Chinese Tourists Are Spending Less on Luxury Goods, But New Duty-Free Rules Could Change That

The U.S. may be doubling down on its trade war with China, but luxury brands are eager to keep transactions flowing between the two nations.

Worries about a customs crackdown in China, along with cooling spending and a weakened Chinese economy have spooked investors in the last months of the year. On Wednesday, Tiffany & Co. became the latest casualty as the company reported weaker than expected earnings and sales growth for the third quarter due to “lower spending attributed to foreign tourists, primarily Chinese, in certain regions.”

It follows the downward trend seen at Europe’s two biggest luxury houses, Kering and LVMH, both of which have seen their stock fall more than 17 percent since early October. The shares first took a hit after photos and videos circulated on Chinese social media platforms of customs officials searching travelers’ luggage and slapping taxes of 30 to 60 percent on undeclared goods above the duty-free allowance of 5,000 yuan ($719). Many speculated that the government was taking aim at the practice of daigou; this involves Chinese tourists buying goods abroad to resell for a profit back home, where luxury brands tend to be more expensive.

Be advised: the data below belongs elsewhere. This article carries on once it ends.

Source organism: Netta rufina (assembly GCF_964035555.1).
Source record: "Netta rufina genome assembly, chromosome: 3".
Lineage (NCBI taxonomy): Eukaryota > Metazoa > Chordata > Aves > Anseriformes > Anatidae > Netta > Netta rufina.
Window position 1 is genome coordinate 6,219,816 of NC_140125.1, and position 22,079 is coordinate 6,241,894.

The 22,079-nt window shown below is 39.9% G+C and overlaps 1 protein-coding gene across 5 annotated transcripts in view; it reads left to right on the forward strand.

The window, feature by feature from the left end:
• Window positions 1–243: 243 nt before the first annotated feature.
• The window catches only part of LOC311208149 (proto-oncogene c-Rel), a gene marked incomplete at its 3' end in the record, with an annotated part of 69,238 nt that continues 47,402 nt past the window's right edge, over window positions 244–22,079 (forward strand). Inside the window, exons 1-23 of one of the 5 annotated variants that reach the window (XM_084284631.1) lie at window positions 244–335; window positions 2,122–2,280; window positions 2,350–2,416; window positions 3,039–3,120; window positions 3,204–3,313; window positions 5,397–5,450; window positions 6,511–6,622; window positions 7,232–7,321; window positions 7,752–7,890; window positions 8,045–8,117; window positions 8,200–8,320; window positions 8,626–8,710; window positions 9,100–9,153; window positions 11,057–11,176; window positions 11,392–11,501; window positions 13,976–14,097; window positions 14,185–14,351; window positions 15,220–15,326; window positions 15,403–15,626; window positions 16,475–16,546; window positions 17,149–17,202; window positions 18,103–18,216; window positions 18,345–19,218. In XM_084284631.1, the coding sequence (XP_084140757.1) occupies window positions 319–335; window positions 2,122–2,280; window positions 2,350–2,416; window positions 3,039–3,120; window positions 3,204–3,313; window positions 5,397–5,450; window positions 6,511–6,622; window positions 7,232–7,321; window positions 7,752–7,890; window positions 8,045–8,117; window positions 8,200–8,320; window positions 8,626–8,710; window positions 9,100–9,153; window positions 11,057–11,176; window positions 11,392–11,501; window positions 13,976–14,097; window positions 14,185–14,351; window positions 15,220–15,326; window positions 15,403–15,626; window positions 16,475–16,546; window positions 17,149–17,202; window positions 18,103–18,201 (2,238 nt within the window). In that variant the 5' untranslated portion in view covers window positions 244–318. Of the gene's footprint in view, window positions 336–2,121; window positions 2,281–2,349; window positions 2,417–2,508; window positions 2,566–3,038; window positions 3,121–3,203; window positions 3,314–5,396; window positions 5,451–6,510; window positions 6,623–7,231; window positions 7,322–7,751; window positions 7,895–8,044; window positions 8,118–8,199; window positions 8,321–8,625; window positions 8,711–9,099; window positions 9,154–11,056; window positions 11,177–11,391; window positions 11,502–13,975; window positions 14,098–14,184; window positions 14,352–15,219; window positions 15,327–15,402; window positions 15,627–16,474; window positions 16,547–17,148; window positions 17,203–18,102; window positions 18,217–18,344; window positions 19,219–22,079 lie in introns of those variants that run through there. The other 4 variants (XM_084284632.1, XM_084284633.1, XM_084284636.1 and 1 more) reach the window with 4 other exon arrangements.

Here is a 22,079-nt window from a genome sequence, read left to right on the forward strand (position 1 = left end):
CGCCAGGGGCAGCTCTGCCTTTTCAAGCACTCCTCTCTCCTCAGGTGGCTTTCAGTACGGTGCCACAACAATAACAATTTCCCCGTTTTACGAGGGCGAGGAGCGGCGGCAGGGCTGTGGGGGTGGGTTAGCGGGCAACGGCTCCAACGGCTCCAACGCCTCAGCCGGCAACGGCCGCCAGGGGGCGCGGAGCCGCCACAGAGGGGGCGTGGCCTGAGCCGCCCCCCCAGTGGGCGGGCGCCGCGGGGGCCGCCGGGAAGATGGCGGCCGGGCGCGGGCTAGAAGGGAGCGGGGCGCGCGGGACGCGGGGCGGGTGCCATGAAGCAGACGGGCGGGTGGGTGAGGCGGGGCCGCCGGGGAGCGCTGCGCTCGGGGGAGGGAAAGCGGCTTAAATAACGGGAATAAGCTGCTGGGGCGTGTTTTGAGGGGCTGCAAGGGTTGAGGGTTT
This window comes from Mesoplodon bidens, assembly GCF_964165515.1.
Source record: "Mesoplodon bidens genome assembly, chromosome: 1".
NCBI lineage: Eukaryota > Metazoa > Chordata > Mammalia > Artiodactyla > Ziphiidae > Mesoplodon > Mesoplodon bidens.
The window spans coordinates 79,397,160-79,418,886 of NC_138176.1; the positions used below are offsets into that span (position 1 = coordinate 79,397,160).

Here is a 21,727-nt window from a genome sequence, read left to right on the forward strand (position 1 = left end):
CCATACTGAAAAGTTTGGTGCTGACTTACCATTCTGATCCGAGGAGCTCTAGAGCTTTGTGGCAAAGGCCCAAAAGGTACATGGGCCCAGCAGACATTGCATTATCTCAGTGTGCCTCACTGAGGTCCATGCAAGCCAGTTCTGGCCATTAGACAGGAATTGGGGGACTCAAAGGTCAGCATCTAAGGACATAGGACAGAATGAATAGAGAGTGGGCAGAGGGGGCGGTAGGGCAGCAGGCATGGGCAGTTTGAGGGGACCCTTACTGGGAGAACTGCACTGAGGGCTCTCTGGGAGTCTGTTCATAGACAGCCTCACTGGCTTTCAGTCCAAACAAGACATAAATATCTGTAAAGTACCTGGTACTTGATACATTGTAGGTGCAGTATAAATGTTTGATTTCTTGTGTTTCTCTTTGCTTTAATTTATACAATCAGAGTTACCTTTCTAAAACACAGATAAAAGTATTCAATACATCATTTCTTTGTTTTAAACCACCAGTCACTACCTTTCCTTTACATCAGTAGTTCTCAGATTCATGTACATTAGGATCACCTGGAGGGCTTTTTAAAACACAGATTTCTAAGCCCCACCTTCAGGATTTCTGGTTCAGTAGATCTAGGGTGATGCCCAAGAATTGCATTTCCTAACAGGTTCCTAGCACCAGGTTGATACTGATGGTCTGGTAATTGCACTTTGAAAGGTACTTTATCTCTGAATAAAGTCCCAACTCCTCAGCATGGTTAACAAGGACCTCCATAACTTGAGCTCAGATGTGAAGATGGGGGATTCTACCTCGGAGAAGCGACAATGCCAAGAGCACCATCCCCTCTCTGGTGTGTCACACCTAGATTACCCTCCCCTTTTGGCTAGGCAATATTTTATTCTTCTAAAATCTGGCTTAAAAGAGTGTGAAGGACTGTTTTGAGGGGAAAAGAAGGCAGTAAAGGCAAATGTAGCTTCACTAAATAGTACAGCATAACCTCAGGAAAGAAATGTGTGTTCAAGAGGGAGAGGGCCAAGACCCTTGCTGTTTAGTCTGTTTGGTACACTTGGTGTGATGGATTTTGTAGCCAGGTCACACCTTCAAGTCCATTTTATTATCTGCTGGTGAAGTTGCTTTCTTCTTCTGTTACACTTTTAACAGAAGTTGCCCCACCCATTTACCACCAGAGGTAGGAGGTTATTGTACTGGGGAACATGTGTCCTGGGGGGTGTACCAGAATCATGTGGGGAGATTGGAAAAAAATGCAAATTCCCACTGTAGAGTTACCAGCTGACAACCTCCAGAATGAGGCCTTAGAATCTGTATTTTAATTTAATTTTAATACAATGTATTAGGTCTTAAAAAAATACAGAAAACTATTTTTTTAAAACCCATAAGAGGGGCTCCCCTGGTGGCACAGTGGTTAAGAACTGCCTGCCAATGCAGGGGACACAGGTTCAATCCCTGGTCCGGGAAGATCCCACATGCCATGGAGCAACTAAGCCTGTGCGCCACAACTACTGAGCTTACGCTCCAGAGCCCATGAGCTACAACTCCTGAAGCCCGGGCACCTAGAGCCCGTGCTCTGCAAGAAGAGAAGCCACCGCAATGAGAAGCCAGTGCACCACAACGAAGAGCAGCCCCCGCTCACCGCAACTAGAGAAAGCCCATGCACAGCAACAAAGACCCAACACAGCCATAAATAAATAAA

Beijing is, however, easing up on a different method of importing foreign goods: As of Jan. 1, 2019, the annual duty-free allowance for e-commerce purchases will increase for Chinese shoppers to 26,000 yuan ($3,739) from 20,000 yuan ($2,876), the government said Wednesday following a meeting of the State Council. Individual purchases under 5,000 yuan ($719) will also be exempt, up from the previous limit of 2,000 yuan ($287). The latter move, in particular, could be a boon to luxury sneaker sellers, for whom $500-plus styles have become the norm.

An additional 63 categories of products will also be available to shop tax-free, which expands a list of tariff-exempt consumer goods first compiled in 2016.

In China, retail imports purchased online reached 56.6 billion yuan ($8.1 billion) in 2017, up 75.5 percent over the previous year.

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